I'm going to end the week where I started it: with the Paycheck Protection Program.
Remember, the CARES Act created the PPP, which expands the SBA's loan program. Under the PPP the government can make or guarantee forgivable loans to small businesses--and, in an expansion or its previous mandate, small nonprofit organizations--provided those organizations use the funds for permissible purposes, including critically, for compensation.
The president signed the CARES Act into law on March 27. One week later, the SBA issued a FAQ dealing with the PPP and faith-based organizations. In essence, the FAQ clarified that the PPP was available to faith-based organizations under essentially the same terms as it was to any other nonprofit. That is, as long as the faith-based organization met the size limitations and used the money for purposes, it could participate in the PPP.
(It turns out that the SBA differentiated faith-based organizations from other nonprofits in one critical manner: while the law applies the same affiliation rules to nonprofits as it does to for-profit borrowers, the SBA announced that it will not look at the relationship between faith-based organizations where that relationship is based on religious teachings or other religious commitments. In regulations, the SBA went on to explain that applying the affiliation rules to religions that had doctrinal reasons for affiliating would impose a substantial burden on the organizations' free exercise, raising First Amendment and RFRA questions. Thus, the SBA said, it would take faith-based organizations at their word if they claimed their affiliation was based on religious requirements.)Ariz
Interestingly, in its April 3 FAQ, the SBA explicitly states that "loans under the program can be used to pay the salaries of ministers and other staff engaged in the religious mission of institutions" (emphasis mine).
Now, this sets up a really weird dynamic. At the very least, using public money to pay the salaries of ministers and other clergy raises sticky questions of establishment. In 1947, the Supreme Court credited the founding generation's abhorrence of publicly-funded clergy as the impetus for the First Amendment:
These practices [that is, dissenters being forced to pay taxes to support church buildings and hostile ministers] became so commonplace as to shock the freedom-loving colonials into a feeling of abhorrence. The imposition of taxes to pay ministers' salaries and to build and maintain churches and church property aroused their indignation It was these feelings which found expression in the First Amendment.
Everson v. Bd. of Ed. of Ewing Twp., 330 U.S. 1, 11, 67 S. Ct. 504, 509, 91 L. Ed. 711 (1947).
Now, actual questions of constitutionality are well beyond the scope of this blog post. There are compelling arguments for including faith-based organizations within the scope of the PPP, and there are compelling arguments that it shouldn't be included and, while that's an interesting and important conversation, I want to focus on a much narrower question: can the application of the PPP to faith-based organizations be challenged?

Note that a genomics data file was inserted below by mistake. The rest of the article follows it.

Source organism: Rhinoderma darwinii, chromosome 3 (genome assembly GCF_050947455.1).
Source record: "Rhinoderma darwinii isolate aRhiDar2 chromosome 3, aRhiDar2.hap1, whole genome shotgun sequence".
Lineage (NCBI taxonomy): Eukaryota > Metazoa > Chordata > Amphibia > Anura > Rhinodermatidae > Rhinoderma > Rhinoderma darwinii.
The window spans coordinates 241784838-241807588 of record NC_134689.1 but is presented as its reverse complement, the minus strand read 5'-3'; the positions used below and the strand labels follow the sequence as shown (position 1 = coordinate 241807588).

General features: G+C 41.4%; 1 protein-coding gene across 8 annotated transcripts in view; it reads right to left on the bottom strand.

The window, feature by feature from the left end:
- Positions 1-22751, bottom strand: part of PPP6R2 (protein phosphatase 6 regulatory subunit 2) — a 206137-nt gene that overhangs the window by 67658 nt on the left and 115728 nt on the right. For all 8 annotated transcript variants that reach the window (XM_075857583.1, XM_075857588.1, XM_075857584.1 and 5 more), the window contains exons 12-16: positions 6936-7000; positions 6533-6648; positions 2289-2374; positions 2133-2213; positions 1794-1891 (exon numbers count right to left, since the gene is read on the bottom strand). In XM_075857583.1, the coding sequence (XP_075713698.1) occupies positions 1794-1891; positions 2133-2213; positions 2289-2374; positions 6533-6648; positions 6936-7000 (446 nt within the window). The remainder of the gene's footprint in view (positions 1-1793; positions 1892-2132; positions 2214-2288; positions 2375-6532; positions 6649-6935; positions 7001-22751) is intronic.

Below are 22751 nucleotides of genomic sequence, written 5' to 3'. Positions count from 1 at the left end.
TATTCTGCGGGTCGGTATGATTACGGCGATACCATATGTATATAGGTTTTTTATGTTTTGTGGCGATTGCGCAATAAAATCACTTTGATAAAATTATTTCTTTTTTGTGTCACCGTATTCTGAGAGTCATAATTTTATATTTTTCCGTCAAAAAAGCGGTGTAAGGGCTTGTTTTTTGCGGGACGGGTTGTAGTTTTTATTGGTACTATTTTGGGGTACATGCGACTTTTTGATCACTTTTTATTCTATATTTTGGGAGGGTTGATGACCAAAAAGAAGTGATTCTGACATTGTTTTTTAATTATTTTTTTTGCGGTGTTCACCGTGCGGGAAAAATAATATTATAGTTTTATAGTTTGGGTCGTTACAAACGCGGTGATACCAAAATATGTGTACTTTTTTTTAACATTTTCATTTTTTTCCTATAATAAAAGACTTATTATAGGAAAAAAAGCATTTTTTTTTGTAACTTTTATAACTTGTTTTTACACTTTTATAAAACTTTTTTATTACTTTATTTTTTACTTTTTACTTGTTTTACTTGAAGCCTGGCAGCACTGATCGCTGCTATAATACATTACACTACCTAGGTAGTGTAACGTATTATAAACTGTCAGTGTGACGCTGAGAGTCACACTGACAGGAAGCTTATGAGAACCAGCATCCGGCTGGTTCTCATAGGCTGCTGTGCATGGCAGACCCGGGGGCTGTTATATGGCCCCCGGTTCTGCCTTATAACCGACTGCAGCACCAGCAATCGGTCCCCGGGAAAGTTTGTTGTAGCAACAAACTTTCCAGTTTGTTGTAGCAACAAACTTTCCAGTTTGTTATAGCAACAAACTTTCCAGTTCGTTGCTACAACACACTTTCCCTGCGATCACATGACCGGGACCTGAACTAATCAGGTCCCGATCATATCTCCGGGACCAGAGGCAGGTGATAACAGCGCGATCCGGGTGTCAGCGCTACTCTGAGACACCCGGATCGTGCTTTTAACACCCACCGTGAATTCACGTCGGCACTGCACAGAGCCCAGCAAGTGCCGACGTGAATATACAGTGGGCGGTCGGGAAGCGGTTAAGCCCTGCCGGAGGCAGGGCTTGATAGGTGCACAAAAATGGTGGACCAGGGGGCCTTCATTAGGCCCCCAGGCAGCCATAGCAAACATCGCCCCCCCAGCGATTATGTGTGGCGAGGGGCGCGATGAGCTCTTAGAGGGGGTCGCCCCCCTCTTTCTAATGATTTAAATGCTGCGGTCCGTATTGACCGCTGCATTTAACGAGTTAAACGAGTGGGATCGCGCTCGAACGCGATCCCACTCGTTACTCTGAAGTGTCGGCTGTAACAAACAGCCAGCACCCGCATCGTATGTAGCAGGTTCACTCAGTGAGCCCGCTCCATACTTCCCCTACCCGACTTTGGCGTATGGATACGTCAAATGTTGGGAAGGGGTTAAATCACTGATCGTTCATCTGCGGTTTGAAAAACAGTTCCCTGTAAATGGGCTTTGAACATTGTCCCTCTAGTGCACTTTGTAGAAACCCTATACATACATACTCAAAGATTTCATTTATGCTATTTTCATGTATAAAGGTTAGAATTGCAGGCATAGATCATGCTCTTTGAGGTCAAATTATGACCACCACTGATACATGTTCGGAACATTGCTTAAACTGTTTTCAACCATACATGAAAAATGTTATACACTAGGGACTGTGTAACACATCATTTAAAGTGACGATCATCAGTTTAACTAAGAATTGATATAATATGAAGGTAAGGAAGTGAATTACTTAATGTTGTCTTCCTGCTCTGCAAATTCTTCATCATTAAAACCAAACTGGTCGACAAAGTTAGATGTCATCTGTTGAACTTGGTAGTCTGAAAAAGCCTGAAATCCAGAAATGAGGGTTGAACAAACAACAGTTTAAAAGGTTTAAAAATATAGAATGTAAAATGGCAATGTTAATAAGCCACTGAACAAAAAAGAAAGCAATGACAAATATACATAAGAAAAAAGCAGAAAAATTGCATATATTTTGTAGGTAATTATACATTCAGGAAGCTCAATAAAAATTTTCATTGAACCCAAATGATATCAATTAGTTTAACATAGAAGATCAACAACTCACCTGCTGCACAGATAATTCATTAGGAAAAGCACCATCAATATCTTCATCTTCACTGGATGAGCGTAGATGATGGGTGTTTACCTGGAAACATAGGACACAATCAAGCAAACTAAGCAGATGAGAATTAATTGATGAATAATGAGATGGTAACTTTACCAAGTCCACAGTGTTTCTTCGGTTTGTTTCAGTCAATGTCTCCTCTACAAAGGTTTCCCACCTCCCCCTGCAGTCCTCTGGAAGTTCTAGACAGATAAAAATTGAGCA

There are groups that object. Four days after the SBA issued its FAQ, six organizations (African American Ministers Leadership Council, Americans United for Separation of Church and State, Bend the Arc: Jewish Action, Interfaith Alliance, National Council of Jewish Women, and People For the American Way) signed a letter
encouraging the SBA to create rules ensuring that no PPP money went to fund religious activities.
That letter looks like it was ineffective. So can these organizations sue?
As we all know (from our law school days, if nothing else), a litigant needs standing to file a suit. And standing requires a cognizable injury. In Flast v. Cohen
, the Supreme Court endorsed the idea of taxpayer
(or sometimes Establishment Clause
. Taxpayer standing provided that, if certain circumstances were met, taxpayers had standing to challenge government expenditures that violated the Establishment Clause even if they couldn't demonstrate harm to themselves.
In Arizona Christian School Tuition v. Winn
, the Supreme Court narrowed the scope of taxpayer standing. Now a taxpayer has to show an actual government expenditure; tax breaks aimed at religious organizations are insufficient to provide standing.
And the PPP looks like it would probably provide taxpayer standing. To the extent PPP loans are made to faith-based organizations, are used to pay the salaries of clergy, and are forgiven because the federal government pays them back, it looks a lot like federal spending on religion. (You could maybe argue that the federal government pays the banks that made the loan, so the government isn't actually paying for the clergy salary, but that seems like a laughably formalistic assertion.)
I don't know if it's a winning argument. I honestly don't know how the courts would come down. But I would be shocked if there is no litigation over this program, and I'd be sincerely surprised if the litigation managed to be dismissed on standing grounds.
Samuel D. Brunson